Everyone knows someone who needs to be immunized against influenza this year. In fact, it is likely that you or someone in your family fall into one of the groups that health care officials recommend should receive an influenza immunization. Many misconceptions about the influenza virus and influenza vaccine persist, despite widespread impact of the disease and benefits of the vaccine.
Here are some common myths and facts about influenza “flu” ;
- MYTH: Influenza is no more than a nuisance, much like the common cold, that cannot be prevented.
FACT: Influenza, commonly referred to as the “flu,” is a severe and sometimes life-threatening disease. Influenza and its related complications cause an average of 36,000 deaths and approximately 226,000 hospitalizations in the U.S. each year. You can avoid getting influenza by getting vaccinated each year.
- MYTH: You can get influenza from a flu shot.
FACT: The flu shot does not contain any of the live viruses, so it is impossible to get influenza from the vaccine. Side effects may occur in some people, such as mild soreness, redness or swelling at the injection site, headache or low-grade fever.
Vaccination is a safe and effective way to prevent influenza and its complications.
- MYTH: Only the elderly are at risk for developing serious complications from the influenza virus.
FACT: Influenza impacts people of all ages. Each year, more than 226,000 Americans are hospitalized and about 36,000 die from influenza-related complications.
In fact, in the past three influenza seasons, an average of 60 children have died each year from influenza.
- MYTH: I missed the chance to get an influenza vaccination in the fall, so now I have to wait until next year.
FACT: Annual immunization is the best way to protect against influenza. Get vaccinated as soon as possible, whenever that is during the influenza season.
Vaccination typically begins in October and can continue through March. In most seasons, influenza virus activity doesn’t peak until February or March.
- MYTH: It is not necessary to get immunized against influenza every year because protection lasts from previous vaccinations.
FACT: The types of influenza viruses circulating in the community change from year to year. Because of this, a new vaccine is made each year to protect against the current strains.
Also, immunity to influenza viruses only lasts for a year, so it is important to get vaccinated against influenza every year.
- MYTH: People shouldn’t be immunized against influenza if they are sick.
FACT: Minor illnesses with or without fever should not prevent vaccination, especially in children with mild upper respiratory infections (cold) or upper respiratory allergies. In addition, people with chronic illnesses, such as asthma, diabetes and heart disease, have a higher risk for contracting the influenza virus and for developing complications. These individuals should be immunized each year.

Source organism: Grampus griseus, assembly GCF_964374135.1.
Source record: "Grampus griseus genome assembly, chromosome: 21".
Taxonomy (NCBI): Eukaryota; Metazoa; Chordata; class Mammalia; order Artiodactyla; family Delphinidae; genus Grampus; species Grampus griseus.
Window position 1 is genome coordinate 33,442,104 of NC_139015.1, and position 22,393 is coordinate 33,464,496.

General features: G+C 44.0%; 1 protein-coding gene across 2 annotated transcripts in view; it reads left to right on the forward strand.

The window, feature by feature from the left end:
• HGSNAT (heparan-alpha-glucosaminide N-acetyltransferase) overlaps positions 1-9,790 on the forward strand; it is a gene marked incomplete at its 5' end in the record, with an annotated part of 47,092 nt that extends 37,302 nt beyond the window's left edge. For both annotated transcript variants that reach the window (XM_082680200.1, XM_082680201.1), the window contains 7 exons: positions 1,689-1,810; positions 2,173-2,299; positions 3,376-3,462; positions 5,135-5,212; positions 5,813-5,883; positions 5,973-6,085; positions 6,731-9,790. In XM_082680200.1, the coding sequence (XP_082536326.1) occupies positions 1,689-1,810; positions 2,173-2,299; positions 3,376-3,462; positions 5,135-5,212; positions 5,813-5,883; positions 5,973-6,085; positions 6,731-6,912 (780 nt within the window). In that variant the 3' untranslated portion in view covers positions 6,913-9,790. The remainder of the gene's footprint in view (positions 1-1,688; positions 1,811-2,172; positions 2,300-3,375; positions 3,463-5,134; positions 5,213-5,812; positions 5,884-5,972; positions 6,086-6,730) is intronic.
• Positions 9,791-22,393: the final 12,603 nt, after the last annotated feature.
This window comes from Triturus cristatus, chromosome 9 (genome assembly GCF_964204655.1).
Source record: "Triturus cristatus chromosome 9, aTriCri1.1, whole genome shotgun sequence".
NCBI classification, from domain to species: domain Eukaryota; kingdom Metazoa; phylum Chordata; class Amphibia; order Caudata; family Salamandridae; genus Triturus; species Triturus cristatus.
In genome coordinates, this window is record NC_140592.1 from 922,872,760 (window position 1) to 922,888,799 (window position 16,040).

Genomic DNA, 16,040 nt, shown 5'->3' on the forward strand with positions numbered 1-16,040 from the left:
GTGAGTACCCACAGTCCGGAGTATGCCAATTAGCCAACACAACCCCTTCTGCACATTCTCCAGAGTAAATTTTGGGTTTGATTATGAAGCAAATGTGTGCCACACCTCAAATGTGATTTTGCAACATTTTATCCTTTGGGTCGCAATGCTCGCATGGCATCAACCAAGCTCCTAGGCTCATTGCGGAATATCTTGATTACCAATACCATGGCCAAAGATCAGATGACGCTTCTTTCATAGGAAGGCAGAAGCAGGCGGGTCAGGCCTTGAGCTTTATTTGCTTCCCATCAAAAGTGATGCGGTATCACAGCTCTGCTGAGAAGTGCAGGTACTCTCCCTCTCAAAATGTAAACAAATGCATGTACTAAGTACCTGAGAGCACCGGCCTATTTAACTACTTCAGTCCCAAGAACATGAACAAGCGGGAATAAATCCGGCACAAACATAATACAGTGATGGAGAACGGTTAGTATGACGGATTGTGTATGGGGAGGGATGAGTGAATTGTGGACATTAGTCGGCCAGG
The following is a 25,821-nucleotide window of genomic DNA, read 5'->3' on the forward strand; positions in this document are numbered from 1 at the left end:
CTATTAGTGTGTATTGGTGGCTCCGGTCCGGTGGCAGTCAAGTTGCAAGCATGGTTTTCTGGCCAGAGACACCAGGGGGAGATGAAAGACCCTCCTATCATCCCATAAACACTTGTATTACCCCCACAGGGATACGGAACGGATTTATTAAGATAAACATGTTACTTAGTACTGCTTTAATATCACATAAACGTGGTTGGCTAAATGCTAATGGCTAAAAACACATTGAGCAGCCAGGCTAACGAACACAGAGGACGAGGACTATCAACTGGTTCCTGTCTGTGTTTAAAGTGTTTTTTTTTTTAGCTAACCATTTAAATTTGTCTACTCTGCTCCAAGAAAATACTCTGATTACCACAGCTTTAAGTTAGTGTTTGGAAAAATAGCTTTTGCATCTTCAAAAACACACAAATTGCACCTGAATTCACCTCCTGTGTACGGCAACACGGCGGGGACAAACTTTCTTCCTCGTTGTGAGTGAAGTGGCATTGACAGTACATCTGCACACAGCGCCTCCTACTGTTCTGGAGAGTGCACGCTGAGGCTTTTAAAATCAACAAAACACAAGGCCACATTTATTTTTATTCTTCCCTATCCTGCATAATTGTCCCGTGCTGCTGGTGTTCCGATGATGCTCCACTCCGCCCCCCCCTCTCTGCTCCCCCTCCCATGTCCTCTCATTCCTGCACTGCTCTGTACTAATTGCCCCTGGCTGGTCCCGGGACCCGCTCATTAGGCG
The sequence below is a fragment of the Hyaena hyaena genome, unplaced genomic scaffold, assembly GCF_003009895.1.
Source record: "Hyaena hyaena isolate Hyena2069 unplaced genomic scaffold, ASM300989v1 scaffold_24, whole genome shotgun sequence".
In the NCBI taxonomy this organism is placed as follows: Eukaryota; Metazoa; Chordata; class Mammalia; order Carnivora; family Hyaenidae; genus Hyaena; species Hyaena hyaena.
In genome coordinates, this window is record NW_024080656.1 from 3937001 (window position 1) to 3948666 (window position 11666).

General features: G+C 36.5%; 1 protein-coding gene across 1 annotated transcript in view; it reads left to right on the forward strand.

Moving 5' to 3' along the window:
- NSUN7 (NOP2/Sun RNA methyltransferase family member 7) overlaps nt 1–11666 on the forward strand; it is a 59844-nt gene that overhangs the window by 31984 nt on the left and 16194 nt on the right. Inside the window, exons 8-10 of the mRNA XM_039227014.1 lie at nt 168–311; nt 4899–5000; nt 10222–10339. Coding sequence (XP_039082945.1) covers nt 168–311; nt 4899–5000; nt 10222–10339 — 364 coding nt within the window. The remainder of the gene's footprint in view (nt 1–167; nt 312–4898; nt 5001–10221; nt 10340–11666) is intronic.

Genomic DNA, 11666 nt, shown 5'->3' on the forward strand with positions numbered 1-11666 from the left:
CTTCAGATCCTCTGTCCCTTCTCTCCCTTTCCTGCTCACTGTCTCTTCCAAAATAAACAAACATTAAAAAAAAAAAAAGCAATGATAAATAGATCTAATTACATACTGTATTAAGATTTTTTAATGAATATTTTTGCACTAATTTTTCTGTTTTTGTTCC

Individuals with severe allergies to eggs or those who have had a previous vaccine-associated allergic reaction should avoid immunization.
- MYTH: I seem to get the stomach flu each year. My friend told me the influenza vaccine might prevent the stomach flu next year.
FACT: Unlike most other common respiratory and stomach infections that are often referred to as “the flu,” influenza can cause more severe illness and can result in complications leading to hospitalization and death, especially among the elderly.
Common symptoms of influenza infection include a high fever (101°F - 102°F) that begins suddenly, sore throat, chills, cough, headache and muscle aches.
The influenza vaccine protects you against the influenza virus but not against viral gastroenteritis, which is the correct term to use when referring to the “stomach flu.”
- MYTH: The flu changes every year, so getting a flu shot will not protect me from getting sick.
FACT: Influenza is unpredictable and viruses change throughout the year. Getting vaccinated annually is the best way to protect against influenza. The vaccine will often offer some protection against a different, but related, strain that may begin to circulate in the community. This could mean milder illness or prevention of complications.
Please protect yourself and those you love from influenza.
Get your flu shot.